Volume 35 Number 6 | December 2021
Deb Rodahl, MBA, MLS(ASCP)CM, ASCLS Today Editor
Dear Reader, you will notice a clear theme for this issue of ASCLS Today around the topic of professional advocacy. The importance of advocating for our profession has never been clearer than during this global pandemic, with its particular impact on medical laboratory professionals. We have reserved this issue to showcase the ways our labvocates work to improve the environment for laboratory professionals and maximize their efforts on positive patient outcomes. I hope that you will be inspired by the number of great articles that showcase the many different ways that we all can be advocates.
This issue would not be complete without a reference to the annual Laboratory Legislative Symposium hosted by ASCLS. ASCLS is proud to work with the Clinical Laboratory Management Association (CLMA), American Society for Clinical Pathology (ASCP), Association of Genetic Technologists (AGT), American Medical Technologists (AMT), the National Society for Histotechnology (NSH), and the Philippine Association of Medical Technologists-USA (PAMET-USA) on the symposium each year. Through this ASCLS tradition that originated in 1989, members of these organizations meet with their representatives and senators on Capitol Hill as a unified front on behalf of our profession. Each year these leading organizations urge their members and leaders to come to Washington to provide a visible and informed voice, and make our concerns known inside Congress. The purpose of the symposium include:
- Discuss current and proposed federal legislation, and recently passed laws that impact clinical laboratories, including reimbursement for diagnostic testing and federal oversight of laboratory developed tests.
- Review ways laboratory professionals can most effectively voice their concerns and impact the legislative process.
- Review regulations that affect current and future practice in clinical laboratories.
- Recognize how changing standards might affect clinical laboratories.
- Explain how increasing demand for more testing and more complex testing will outpace the small increases in graduates from current training programs over the coming decade.
Symposium attendees are coached on presentation techniques so they can effectively talk to their congressional representatives during their appointments, and they are well received in the congressional offices. Attendees return home from Washington with first-hand knowledge of the political system in action and confidence that they make a difference. The primary topics for the 2021 symposium included:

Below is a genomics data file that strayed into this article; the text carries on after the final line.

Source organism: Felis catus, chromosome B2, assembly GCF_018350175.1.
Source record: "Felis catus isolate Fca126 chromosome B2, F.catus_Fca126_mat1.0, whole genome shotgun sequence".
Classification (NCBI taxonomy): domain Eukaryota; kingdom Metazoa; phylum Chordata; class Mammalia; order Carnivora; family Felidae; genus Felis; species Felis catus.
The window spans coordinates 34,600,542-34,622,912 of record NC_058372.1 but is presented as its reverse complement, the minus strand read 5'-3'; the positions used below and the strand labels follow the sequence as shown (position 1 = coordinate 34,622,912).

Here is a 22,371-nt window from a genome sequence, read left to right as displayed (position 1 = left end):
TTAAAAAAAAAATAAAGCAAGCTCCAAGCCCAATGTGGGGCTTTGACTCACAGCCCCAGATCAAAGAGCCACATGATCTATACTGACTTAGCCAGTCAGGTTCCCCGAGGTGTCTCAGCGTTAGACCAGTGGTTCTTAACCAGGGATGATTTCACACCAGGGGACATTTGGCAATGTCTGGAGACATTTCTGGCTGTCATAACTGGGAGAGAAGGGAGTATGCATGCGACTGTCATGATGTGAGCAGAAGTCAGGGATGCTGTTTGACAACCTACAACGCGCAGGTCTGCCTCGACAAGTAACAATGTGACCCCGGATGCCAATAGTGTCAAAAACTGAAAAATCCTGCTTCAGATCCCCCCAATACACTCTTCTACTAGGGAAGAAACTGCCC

- Workforce: ASCLS believes there may be resources available in the current infrastructure bills. There is a bill from Senator Smith that addresses allied health and includes the laboratory workforce, but it’s small. There are likely other bills floating around that would help.
- PAMA/Reimbursement: ASCLS is likely to support an initiative to try and get Congress to stop any additional cuts under PAMA until the end of the declaration of the pandemic.
- Laboratory-Developed Test (LDT) Regulation: There is a bill called VALID that ASCLS is likely to come out in support of. It would create a risk-based structure, giving the FDA clear authority to regulate high risk LDTs that are sold/used outside the laboratories in which they are developed.
Thank you to everyone for being labvocates in your daily work!
Deb Rodahl is retired but formerly was Vice-President of Hospital Operations at St. Joseph’s Hospital in St. Paul, Minnesota.
Nearly 120 professionals from six laboratory organizations came together in person and virtually for the 2021 Laboratory Legislative Symposium to learn how to advocate for the profession and make their voice heard on Capitol Hill.